l and toward the position illustrated in Fig. 2, the bottles I! are advanced so as to carry the finally treated bottles away from the nozzles l8 and to position other bottles over these nozzles. This swinging'motion oi the lever 22 causes the rods 30, 3| to simultaneously move in the same direction, thereby releasinglthe tumbler switch 26 from'the trip block 23 and opening the switch thereby deenergizing the solenoid 25 and causing the control valve I to close. This movement of therod 3| rocks the dipper 34 and causes transference 01' a definite quantity of concentrated chemical'from the basin Upon closing 01' the valve 1, the inertia and hydraulic head of the liquid within the pipes,
6, 8, .9, causes the sterilizing mixture to continue flowing from the reservoir I0, header l8 and Simultaneously with this I6 to the basin l2.
nozzles l8 and to produce a vacuous space within the pipes 6,- 8 as shown in Fig. 2, whereupon a' charge of the initially diluted chemical from the basinl2,,opens the check valve l3 and flows through the pipe ll into the fitting 5. The charge of chemical solution thus admitted, seeps through the column of liquid remaining in the pipe 9 and. is eventually injected into the reservoir I0 past the baflle plate 2|, thus producing a properly proportioned sterilizing mixture in the reservoir.
The "mechanism thus functions automatically to deliver accurately premeasured charges of initially diluted chemical from the basin l2 into the piping leading to the reservoir ll during intermittent transportation of the bottles l1. When the roller of the tumbler switch 26 strikes the trip block 23', the switch is positively held in open position, and the period of opening and closing of this switchmay be readily varied by adjusting the blocks 28, 23 along the rod 33 and relative to each other. The successive steps involved in thedmproved process are obviously repeated during normal operation of the bottle washing machine, in'such a manner, that eachot the successive bottles I! are subjected to a Jet, 36 of sterilizinl liquid for a'definite period or time and prior to final delivery thereof from the washing machine. When the washingmachine is stopped as by opening the main switch 21, the.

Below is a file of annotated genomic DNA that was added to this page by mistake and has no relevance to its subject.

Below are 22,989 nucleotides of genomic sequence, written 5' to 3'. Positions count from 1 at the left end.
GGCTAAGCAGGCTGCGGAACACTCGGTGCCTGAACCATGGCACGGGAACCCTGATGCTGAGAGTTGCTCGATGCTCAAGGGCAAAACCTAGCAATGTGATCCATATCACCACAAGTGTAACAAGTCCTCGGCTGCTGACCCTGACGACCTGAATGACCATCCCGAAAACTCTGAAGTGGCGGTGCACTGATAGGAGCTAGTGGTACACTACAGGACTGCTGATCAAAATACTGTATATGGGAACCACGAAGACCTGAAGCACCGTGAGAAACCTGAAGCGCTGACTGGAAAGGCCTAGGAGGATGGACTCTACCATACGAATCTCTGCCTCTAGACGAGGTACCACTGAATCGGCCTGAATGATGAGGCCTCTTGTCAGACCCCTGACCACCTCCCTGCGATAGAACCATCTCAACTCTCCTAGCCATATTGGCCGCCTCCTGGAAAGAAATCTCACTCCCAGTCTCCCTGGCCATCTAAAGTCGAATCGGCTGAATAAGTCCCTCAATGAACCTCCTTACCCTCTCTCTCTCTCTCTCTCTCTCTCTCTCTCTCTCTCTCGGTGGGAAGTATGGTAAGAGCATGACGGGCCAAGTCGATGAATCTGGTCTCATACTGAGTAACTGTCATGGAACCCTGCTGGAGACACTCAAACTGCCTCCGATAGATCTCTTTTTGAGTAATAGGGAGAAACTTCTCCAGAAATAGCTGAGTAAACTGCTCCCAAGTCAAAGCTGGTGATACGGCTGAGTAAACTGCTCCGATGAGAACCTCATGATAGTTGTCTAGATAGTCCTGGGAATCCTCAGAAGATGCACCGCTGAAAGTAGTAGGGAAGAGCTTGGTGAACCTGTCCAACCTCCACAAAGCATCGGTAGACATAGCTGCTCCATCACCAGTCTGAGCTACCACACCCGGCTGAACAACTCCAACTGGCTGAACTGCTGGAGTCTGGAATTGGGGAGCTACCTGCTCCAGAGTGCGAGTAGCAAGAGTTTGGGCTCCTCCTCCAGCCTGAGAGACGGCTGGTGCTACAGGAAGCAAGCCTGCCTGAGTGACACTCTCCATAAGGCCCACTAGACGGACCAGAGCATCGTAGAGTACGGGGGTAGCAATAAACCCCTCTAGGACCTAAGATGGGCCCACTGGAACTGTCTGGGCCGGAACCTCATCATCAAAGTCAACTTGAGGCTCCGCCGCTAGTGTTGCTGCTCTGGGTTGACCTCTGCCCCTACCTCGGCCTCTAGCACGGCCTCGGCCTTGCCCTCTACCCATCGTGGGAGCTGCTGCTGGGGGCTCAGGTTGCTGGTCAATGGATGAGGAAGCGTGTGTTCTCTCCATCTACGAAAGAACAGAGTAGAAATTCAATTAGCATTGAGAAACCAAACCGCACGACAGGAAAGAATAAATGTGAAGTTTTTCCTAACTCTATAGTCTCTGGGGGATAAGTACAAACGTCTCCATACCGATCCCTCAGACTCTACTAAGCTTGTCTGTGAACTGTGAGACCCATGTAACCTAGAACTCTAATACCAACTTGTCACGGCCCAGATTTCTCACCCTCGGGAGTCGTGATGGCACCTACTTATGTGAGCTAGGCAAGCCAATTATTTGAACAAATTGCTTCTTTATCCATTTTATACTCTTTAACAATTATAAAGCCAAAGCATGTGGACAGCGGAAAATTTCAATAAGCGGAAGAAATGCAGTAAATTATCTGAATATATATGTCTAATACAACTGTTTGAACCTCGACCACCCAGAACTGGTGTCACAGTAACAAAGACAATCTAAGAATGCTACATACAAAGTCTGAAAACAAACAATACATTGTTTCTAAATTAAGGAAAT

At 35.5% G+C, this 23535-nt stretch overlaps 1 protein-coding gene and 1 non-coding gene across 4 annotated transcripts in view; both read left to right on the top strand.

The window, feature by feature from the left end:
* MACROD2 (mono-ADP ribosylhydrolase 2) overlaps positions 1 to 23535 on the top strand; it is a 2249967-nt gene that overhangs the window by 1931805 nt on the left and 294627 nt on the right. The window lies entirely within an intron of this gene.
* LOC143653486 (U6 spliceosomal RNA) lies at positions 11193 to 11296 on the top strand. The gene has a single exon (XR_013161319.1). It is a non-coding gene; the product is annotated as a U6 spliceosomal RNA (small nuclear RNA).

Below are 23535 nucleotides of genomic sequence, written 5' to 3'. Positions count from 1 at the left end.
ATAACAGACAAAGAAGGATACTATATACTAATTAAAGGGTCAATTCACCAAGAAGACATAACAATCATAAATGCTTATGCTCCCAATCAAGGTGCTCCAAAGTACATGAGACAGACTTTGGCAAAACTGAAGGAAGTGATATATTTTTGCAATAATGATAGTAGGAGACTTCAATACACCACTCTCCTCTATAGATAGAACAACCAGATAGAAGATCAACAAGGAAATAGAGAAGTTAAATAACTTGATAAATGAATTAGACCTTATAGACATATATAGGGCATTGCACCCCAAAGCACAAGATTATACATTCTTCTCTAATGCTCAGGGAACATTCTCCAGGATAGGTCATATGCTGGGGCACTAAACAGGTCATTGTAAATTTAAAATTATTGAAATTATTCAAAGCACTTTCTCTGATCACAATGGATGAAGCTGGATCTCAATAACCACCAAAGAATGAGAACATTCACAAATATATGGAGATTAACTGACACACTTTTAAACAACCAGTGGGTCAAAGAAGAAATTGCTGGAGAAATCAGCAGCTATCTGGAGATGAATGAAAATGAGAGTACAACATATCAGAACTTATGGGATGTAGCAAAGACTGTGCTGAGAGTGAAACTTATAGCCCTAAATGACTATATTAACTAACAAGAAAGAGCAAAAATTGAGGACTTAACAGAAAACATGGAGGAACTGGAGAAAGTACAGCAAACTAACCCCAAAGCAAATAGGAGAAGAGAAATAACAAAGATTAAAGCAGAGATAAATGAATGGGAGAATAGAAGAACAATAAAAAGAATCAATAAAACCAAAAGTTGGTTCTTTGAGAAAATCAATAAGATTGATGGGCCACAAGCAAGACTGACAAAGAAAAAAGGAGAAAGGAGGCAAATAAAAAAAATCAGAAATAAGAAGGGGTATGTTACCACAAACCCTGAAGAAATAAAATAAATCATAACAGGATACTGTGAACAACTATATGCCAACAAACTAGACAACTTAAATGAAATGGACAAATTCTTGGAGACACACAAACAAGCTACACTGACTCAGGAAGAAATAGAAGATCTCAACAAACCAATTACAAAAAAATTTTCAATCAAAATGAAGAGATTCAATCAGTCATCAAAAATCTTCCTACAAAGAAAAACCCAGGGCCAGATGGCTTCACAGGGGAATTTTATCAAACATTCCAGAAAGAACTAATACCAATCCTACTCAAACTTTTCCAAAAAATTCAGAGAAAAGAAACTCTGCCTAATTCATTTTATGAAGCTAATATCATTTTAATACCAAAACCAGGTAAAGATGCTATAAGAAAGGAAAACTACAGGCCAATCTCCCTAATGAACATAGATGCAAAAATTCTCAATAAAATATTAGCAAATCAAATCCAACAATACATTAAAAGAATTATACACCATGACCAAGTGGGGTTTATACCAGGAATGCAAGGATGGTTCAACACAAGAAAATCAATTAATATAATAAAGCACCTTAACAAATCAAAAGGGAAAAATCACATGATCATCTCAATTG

fiow of sterilizing liquid is likewise automatically stopped, since such stoppage of the machine will cause the lever 22 to come to rest and wili'therefor independently varying the quantities of liquid by prevent-subsequent delivery of concentrated chemical from the basin 1 8 to the basin l2. Such stoppage of the machine will also cause the con-.
trol valve I to close, thereby positively interrupting further operation of the measuring and fitting mechanismuntil the bottle washing machine is again started.
From the foregoing description, it will be ap-- parent that the present invention provides improved apparatus for measuring. mixing and dispensing liquids in predetermined proportions. The apparatus is extremely simple in construction and is therefore not subject to becoming The various adjustments provided suits with minimum waste of chemicahand will also permit variation in proportions of the mixture, to suit any desired conditions. The mixing chamber or reservoir I0 is preferably of relatively great capacity in order to produce a properly diluted solution to provide ample time for thorough mixing of the water and chemical, such mixing being augmented by the baffle plate The telescopic adjustment provided by the pipe 8, permits variation in the hydraulic head so that the period of time during which the jets 36 are being delivered, may be conveniently varied. The coupling 12 provides simple yet effective means for varying the quantity of concentrated solution injected into the system, and the intensity as well as the duration of the spray jet 36 may obviously be varied by changing the period of opening of the control valve 1. .The system functions automatically and effectively in spite of the fact that no positive-displacement pump is utilized, and while the invention has proven highly successful in conjunction with bottle washing machines, it is obviously susceptible to more general adaptation. Although sodium hypochlorite is the chemical ordinarily .utilized in sterilizers for bottle washing machines, other chemical solutions may be substituted without departing from the spirit of this invention.
It should be understood that it is not desired to 'limit the invention to the. exact details of construction of the apparatus and to the. precise I steps of operation Herein shown and described,
for various modifications within the scope of the claims may occur to persons skilled in the art.
It is claimed and desired to secure by Letters Patentr- .1. In combination, means forming a conduit, meansfor delivering regulated quantities of liquid into said conduit, a chemical supply basin, a secondlbasin, means for transferring measured quantities of chemical from said supply to said second basin, .and means for injecting one measured quantity of chemicalto each separate quantity of saidliquid delivered to said conduit.-